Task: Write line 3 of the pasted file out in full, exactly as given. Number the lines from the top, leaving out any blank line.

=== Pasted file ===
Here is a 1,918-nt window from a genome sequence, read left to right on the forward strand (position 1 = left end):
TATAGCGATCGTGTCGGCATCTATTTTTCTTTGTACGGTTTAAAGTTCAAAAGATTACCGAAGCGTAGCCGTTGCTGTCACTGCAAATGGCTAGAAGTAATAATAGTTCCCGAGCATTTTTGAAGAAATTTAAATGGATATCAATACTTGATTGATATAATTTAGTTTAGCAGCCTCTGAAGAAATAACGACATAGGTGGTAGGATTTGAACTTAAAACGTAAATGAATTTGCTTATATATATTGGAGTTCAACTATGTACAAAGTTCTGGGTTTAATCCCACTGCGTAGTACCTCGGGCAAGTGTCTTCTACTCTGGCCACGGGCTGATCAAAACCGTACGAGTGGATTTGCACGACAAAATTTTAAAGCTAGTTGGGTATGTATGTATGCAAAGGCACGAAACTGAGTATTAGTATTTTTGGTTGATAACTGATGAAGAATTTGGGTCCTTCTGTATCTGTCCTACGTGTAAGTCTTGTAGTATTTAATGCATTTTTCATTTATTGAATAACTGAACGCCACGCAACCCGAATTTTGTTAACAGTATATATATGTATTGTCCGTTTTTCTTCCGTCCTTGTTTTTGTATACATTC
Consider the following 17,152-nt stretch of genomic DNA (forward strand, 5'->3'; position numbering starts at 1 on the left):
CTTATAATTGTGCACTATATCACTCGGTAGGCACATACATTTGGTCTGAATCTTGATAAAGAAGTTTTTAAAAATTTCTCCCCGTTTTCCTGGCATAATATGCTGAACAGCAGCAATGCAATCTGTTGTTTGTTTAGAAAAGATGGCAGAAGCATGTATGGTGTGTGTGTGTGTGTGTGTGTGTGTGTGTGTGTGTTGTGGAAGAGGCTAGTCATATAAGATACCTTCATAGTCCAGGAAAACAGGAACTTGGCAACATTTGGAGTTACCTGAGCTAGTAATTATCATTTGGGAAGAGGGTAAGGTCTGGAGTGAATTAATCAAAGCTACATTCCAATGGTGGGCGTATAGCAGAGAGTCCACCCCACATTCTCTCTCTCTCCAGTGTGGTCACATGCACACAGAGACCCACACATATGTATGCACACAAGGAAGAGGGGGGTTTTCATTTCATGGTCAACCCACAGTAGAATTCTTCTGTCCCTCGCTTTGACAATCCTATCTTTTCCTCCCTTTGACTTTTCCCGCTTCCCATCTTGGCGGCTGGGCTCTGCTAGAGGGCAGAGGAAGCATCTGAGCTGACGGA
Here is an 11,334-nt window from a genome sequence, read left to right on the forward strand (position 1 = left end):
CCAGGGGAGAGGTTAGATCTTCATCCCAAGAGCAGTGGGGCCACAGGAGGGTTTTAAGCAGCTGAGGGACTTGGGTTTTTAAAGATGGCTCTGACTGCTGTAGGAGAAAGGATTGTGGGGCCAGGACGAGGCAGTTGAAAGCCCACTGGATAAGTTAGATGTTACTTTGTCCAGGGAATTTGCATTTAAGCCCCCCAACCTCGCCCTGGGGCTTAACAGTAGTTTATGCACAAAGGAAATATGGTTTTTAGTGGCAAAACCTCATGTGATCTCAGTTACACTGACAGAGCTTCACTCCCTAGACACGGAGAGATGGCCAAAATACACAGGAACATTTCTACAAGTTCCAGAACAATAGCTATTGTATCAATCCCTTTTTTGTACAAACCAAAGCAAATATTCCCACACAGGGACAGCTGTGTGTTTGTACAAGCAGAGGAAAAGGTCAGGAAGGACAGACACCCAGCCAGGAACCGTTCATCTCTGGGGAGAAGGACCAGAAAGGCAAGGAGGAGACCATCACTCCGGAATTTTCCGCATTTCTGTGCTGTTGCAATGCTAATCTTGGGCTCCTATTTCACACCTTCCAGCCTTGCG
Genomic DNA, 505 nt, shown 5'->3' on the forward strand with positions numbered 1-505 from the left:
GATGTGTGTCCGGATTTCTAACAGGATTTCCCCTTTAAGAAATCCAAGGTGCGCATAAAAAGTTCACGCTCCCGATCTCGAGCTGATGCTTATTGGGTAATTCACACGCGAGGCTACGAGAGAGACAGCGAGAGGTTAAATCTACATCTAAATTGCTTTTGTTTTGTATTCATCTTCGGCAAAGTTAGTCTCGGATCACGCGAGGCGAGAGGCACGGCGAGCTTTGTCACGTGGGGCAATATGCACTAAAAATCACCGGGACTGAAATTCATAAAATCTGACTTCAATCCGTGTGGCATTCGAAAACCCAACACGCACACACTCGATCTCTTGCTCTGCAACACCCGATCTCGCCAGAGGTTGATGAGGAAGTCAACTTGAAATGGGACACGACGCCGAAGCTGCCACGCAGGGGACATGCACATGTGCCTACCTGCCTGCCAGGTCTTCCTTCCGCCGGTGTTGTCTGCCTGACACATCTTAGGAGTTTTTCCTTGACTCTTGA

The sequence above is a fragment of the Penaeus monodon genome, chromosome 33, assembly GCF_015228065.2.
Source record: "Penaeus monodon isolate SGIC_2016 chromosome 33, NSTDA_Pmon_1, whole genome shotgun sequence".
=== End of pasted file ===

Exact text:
Consider the following 17,152-nt stretch of genomic DNA (forward strand, 5'->3'; position numbering starts at 1 on the left):